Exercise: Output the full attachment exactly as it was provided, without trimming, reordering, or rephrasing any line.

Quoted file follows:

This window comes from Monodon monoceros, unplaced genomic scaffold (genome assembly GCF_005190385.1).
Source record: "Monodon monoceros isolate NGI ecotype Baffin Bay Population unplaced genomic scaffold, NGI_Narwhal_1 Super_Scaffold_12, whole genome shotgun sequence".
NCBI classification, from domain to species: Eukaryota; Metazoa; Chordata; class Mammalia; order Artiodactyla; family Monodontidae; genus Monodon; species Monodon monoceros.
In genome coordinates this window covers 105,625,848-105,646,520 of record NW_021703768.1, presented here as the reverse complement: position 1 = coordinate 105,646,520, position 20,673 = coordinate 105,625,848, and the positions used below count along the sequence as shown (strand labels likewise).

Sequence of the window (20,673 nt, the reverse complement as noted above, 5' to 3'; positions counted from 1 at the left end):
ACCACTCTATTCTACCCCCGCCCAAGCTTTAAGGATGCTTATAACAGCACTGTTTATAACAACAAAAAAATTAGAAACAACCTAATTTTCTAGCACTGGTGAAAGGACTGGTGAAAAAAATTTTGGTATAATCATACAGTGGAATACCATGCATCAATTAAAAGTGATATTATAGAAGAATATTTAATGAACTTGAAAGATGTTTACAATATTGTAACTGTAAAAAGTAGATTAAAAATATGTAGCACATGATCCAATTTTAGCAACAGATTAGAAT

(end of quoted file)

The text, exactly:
This window comes from Monodon monoceros, unplaced genomic scaffold (genome assembly GCF_005190385.1).
Source record: "Monodon monoceros isolate NGI ecotype Baffin Bay Population unplaced genomic scaffold, NGI_Narwhal_1 Super_Scaffold_12, whole genome shotgun sequence".
NCBI classification, from domain to species: Eukaryota; Metazoa; Chordata; class Mammalia; order Artiodactyla; family Monodontidae; genus Monodon; species Monodon monoceros.
In genome coordinates this window covers 105,625,848-105,646,520 of record NW_021703768.1, presented here as the reverse complement: position 1 = coordinate 105,646,520, position 20,673 = coordinate 105,625,848, and the positions used below count along the sequence as shown (strand labels likewise).

Sequence of the window (20,673 nt, the reverse complement as noted above, 5' to 3'; positions counted from 1 at the left end):
ACCACTCTATTCTACCCCCGCCCAAGCTTTAAGGATGCTTATAACAGCACTGTTTATAACAACAAAAAAATTAGAAACAACCTAATTTTCTAGCACTGGTGAAAGGACTGGTGAAAAAAATTTTGGTATAATCATACAGTGGAATACCATGCATCAATTAAAAGTGATATTATAGAAGAATATTTAATGAACTTGAAAGATGTTTACAATATTGTAACTGTAAAAAGTAGATTAAAAATATGTAGCACATGATCCAATTTTAGCAACAGATTAGAAT